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NEWS | Dec. 6, 2013

Navy Medicine Education and Training Command selects Sailor of the Year

By Larry Coffey Navy Medicine Education and Training Command Public Affairs

An instructor with the Basic Medical Technician Corpsman Program at Joint Base San Antonio-Fort Sam Houston was selected Nov. 26 as the 2013 Navy Medicine Education and Training Command Sailor of the Year.

Petty Officer 1st Class Scott Lyons from the Navy Medicine Training Support Center was selected from among 23 NMETC commands, units and detachments across the U.S. for his professionalism and dedication to job accomplishment, consistently resulting in positive results, said Master Chief Petty Officer Shanon Best, NMTSC Command Master Chief.

"Lyons was selected from a stellar group of first class petty officers," said Best, who served on the selection board. "He has proven himself to be a top-notch leader and Sailor, and he constantly shows a genuine concern for his Sailors' professional growth."

Lyons will compete against other Navy Medicine echelon three and regional command entrants to become the Navy Medicine Sailor of the Year in early 2014.

The Wadsworth, Ohio, native reported to NMTSC in January 2012 from 3rd Battalion, 9th Marines in Camp Lejeune, N.C., which he said prepared him to teach the bi-service Navy and Air Force Basic Medical Technician Corpsman Program.

After his second deployment to Iraq in 2009, Lyons became the platoon sergeant of the battalion aid station in charge of 50 hospital corpsmen and their training, and he was selected to be a member of the battalion embedded training team.

He deployed to Afghanistan in 2010 and trained Afghan army medics in sick call procedures and trauma medicine, which he now teaches at METC.

"Working with the Marines is just something I always wanted to do," Lyons said. "I love their mentality. They are very disciplined and structured. I'm a very team-oriented person, and that's how the Marines operate."

Teamwork in Afghanistan also had a role in how Lyons received orders as an instructor.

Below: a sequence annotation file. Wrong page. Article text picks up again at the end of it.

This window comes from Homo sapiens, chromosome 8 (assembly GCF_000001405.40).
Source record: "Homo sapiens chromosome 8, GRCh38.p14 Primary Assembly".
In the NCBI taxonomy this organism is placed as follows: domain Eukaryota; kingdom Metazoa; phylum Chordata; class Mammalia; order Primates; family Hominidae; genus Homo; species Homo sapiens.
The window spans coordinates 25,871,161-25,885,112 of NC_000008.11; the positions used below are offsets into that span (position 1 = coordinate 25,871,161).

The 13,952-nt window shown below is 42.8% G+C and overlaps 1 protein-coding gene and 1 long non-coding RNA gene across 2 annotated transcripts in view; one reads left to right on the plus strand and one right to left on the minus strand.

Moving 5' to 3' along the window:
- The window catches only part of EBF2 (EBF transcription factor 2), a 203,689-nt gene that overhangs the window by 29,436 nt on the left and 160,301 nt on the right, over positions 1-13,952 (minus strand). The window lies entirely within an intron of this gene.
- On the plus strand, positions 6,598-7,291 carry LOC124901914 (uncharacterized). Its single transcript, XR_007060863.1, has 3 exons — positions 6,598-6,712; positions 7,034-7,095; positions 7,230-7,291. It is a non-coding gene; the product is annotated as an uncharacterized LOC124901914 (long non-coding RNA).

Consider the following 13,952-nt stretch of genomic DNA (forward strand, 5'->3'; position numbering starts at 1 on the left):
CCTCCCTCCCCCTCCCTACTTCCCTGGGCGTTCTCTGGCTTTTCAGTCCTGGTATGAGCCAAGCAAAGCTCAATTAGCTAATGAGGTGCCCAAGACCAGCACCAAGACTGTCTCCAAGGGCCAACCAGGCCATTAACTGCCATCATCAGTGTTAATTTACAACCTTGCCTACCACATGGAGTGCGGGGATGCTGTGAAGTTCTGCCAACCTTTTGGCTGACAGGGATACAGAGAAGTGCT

"I was on a remote patrol base, on a radio with a corpsman, who was on another radio with our chief, who in turn was on a phone with the detailer," he described.

Lyons' team-oriented approach and the expertise gained with the Marines have found their way to the classroom, making him a role model for students, according to Air Force Airman 1st Class Sarah Loudon, one of Lyons' students. "He brings an invaluable breadth of experience into the classroom," she said. "He communicates to all levels of experience and knowledge. Some of us bring civilian medical experience to the table, and others have done nothing more than basic CPR. I think I can speak for all the students and say we all have a huge amount of respect for him and see him as a role model."

While his students see him as a role model, Lyons said his family and his mentors have been his role models and have had a profound impact on his life and his career, including his selection as NMETC Sailor of the Year.

"My wife is one of my biggest fans and biggest supporters," Lyons said. "She has been with me every step of my Navy career. And I've had a lot of great mentors since I've been here. I take a little advice from everyone and try to implement it in my day-to-day activities. We have a great teaching team, which allows me to take on different duties, including assistant Master Training Specialist coordinator."

Lyons added, "God has definitely put the right people in my life at exactly the right time. There have been a lot of people here who have invested a lot of time and mentorship in me and my career."

Lyons said two Navy chief petty officers who "pushed me out of my comfort zone were Thomas Kmetz and Amanda Bynum. They have been godsends. The amount of time and support that they have invested in me is immeasurable."

Now, Lyons' goal is to do the same - pass on an immeasurable investment to his students.

"This is a very special place to be," he said. "I felt that I owed it to the hospital corps to come here and help secure our legacy. It is an honor to represent this command."

NMTSC is an echelon four command reporting to the Navy Medicine Education and Training Command. It is part of the Navy Medicine team, a global health-care network of Navy medical professionals around the world who provide health care to eligible beneficiaries. Navy Medicine personnel deploy with Sailors and Marines worldwide, providing mission support aboard ships, in the air, under the sea and on the battlefield